(1) What, in a nutshell, was the Industrial Revolution?
The Industrial Revolution took place from the mid-18th century to the mid-19th century, beginning in Britain and spreading like wildfire through the rest of Europe and the Americas soon after. The explosion of technology and inventions heralded a new age for the western world. With machines and mass production of goods taking a huge burden off the shoulders of the people, the standard of living skyrocketed. The population boomed, income increased dramatically, and agriculture no longer required that almost all of the populace farm, so the masses were free to sell their labor in factories. Textiles were the first industry to be revolutionized with the invention of the spinning jenny and the cotton gin. Mills were invented soon after but since they lacked the vital quality of mobility, another invention soon took its place: the steam engine! Along with the steam engine came the locomotive; a speedy and efficient way to transport the common folk. For the people of the 18th century, this was as monumental a deal as the invention of cell phones! Coal and iron consequently evolved into their own mammoth industries. The Industrial Revolution was such an extreme influence on the world that it is second only to the domestication of animals and plants. It was not just a revolution for the rich, but literally changed the world for everybody.
(2) What was the standard-of-living debate?
The standard-of-living debate is an argument over whether life was made better or worse for the common people during the industrial revolution. According to historians R.M. Hartwell and E.P. Thompson, the debate has finally come to an end. Previously, it was universally thought that the average people’s lives became desolate and replete with backbreaking labor, but if the industrial revolution presented these people with access to previously inaccessible and cheaper goods than ever before, wouldn’t the common consensus be that the industrial revolution benefited the people of the 18th century? Stop for a minute and think about what life was like before the revolution took hold of the western world. 98% of the population had previously been involved in agriculture where working conditions were far worse than in any factory and so people almost gladly welcomed factory jobs as an acceptable means to feed themselves and their families. People were freed to sell their labor and enter contracts with factory owners. Working their way to a higher class suddenly became an actual possibility. According to Nicholas Crafts, the period from 1760-1860 showed a doubling of real income per capita in England. The reason that no-one thinks of this logic when comparing the two theories is because the majority of early historians were all Marxists and biased their research of living and working conditions during the mid-18-19th centuries, which in turn inadvertently biased today’s historian’s research. Fortunately, we now realize the truth of the matter: even though the average person’s life during the industrial revolution was miserable by today’s standards, there is no doubt that the revolution was a steam-powered blessing to everyone.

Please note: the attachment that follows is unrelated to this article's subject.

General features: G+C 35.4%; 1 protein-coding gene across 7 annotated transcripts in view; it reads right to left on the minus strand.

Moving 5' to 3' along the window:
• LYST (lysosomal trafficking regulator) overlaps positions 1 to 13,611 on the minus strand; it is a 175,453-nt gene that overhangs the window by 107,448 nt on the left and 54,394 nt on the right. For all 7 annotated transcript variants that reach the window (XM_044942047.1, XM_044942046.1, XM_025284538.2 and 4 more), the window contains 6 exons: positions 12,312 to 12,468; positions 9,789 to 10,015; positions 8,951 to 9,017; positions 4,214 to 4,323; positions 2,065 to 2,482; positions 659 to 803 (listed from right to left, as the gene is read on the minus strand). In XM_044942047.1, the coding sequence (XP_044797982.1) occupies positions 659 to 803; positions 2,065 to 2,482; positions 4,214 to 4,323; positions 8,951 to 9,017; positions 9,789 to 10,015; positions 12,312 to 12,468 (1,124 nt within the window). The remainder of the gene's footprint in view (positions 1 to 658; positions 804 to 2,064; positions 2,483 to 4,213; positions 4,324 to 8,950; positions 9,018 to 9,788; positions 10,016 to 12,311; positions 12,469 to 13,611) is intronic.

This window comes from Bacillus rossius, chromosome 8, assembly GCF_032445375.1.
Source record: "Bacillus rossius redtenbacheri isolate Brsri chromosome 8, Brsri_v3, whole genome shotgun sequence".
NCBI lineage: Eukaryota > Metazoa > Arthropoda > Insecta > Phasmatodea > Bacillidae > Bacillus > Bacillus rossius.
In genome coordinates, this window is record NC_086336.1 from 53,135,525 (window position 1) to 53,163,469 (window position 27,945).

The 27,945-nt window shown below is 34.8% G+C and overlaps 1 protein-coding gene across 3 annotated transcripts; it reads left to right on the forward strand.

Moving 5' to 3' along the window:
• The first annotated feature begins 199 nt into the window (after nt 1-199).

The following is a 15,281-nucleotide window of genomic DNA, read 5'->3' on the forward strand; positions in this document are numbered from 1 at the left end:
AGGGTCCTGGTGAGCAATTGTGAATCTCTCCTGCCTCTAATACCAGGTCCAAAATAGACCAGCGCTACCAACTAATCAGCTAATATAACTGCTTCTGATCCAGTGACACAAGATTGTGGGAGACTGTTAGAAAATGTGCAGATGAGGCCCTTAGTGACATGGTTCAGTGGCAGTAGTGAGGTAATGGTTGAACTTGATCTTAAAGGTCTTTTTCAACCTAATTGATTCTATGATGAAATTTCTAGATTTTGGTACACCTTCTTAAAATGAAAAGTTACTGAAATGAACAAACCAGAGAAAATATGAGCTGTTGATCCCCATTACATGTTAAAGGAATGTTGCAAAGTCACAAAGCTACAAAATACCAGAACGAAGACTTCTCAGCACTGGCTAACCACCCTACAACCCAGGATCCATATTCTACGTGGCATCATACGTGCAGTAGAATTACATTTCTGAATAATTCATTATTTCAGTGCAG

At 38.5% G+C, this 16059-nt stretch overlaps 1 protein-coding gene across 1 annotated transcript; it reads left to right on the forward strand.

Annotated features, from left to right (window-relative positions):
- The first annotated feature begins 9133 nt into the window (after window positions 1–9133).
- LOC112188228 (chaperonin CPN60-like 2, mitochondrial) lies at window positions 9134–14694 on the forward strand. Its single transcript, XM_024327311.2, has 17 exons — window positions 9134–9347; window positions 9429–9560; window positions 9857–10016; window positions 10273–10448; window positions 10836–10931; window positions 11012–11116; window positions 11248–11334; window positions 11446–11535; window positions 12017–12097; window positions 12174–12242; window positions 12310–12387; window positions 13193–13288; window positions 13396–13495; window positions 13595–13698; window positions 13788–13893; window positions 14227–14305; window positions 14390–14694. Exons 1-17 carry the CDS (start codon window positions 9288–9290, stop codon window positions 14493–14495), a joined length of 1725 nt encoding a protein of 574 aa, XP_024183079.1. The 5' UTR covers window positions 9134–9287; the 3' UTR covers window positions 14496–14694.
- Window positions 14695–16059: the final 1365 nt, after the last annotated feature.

(3) What were the different arguments that combined in Britain to pave the way for the abolition of slavery in that country’s overseas colonies?
Slavery has been around since the beginning of time and was a vital part of the most famous ancient civilizations throughout history including Mesopotamia, Egypt, Greece, and Rome. This practice was nothing new when the New World was discovered; so Portugal, Britain, the Netherlands, and France were quick to jump in the game. However, slavery was repulsive. The enslaved were chattel, property, whipped, and denied food, clothing, shelter, and family. Eventually, the practice was considered despicable, and several arguments combined in Britain to pave the way for the abolition of slavery. The most commonly used argument was that of natural rights: everyone owned themselves and their destinies. In the 1640s, John Locke refined the Levelers’ arguments of self ownership and re-presented them to society. Meanwhile, the Quakers in Britain expelled all slave owners from their ranks. One of their leaders, William Wilberforce, pushed Parliament again and again to abolish slavery. And he did succeed. Parliament passed a law terminating slavery in Britain just a few month after he died. There was also an economic side to the argument to free the slaves; they all required lodging and food, even when they were not actively working. Why pay? While Britain argued that the slave trade vessels trained sailors, enabling them to join the military and protect the country, slave trip conditions were actually so vile that sailors dropped like flies, decreasing the amount of available men to serve in the Navy. Slave free areas began to emerge and citizens banded together to buy the freedom of as many slaves as they could afford. All of these arguments combined to slowly ensure the eradication of slavery in the British Colonies. Even though slavery has been around forever and many of the great civilizations of our time have utilized it to rise to power, for the last 200 years, Western Civilization has reached its pinnacle without the use of a single slave.